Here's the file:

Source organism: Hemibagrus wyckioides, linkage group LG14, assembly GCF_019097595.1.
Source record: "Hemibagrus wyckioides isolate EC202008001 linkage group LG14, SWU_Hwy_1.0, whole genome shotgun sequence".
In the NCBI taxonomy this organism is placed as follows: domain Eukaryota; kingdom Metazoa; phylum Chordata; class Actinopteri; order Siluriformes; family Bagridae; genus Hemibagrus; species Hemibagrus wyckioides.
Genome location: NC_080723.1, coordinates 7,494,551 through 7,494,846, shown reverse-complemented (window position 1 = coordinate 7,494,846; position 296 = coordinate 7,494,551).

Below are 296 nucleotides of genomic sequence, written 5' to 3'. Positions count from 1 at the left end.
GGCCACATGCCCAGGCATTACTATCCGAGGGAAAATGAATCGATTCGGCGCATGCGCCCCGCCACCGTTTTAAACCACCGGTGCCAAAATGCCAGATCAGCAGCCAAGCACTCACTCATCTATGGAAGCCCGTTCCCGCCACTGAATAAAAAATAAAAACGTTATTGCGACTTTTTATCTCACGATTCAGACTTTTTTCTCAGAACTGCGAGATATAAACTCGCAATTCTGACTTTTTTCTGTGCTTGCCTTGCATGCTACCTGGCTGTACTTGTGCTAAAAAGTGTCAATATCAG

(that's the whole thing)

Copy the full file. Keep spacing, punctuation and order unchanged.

Source organism: Hemibagrus wyckioides, linkage group LG14, assembly GCF_019097595.1.
Source record: "Hemibagrus wyckioides isolate EC202008001 linkage group LG14, SWU_Hwy_1.0, whole genome shotgun sequence".
In the NCBI taxonomy this organism is placed as follows: domain Eukaryota; kingdom Metazoa; phylum Chordata; class Actinopteri; order Siluriformes; family Bagridae; genus Hemibagrus; species Hemibagrus wyckioides.
Genome location: NC_080723.1, coordinates 7,494,551 through 7,494,846, shown reverse-complemented (window position 1 = coordinate 7,494,846; position 296 = coordinate 7,494,551).

Below are 296 nucleotides of genomic sequence, written 5' to 3'. Positions count from 1 at the left end.
GGCCACATGCCCAGGCATTACTATCCGAGGGAAAATGAATCGATTCGGCGCATGCGCCCCGCCACCGTTTTAAACCACCGGTGCCAAAATGCCAGATCAGCAGCCAAGCACTCACTCATCTATGGAAGCCCGTTCCCGCCACTGAATAAAAAATAAAAACGTTATTGCGACTTTTTATCTCACGATTCAGACTTTTTTCTCAGAACTGCGAGATATAAACTCGCAATTCTGACTTTTTTCTGTGCTTGCCTTGCATGCTACCTGGCTGTACTTGTGCTAAAAAGTGTCAATATCAG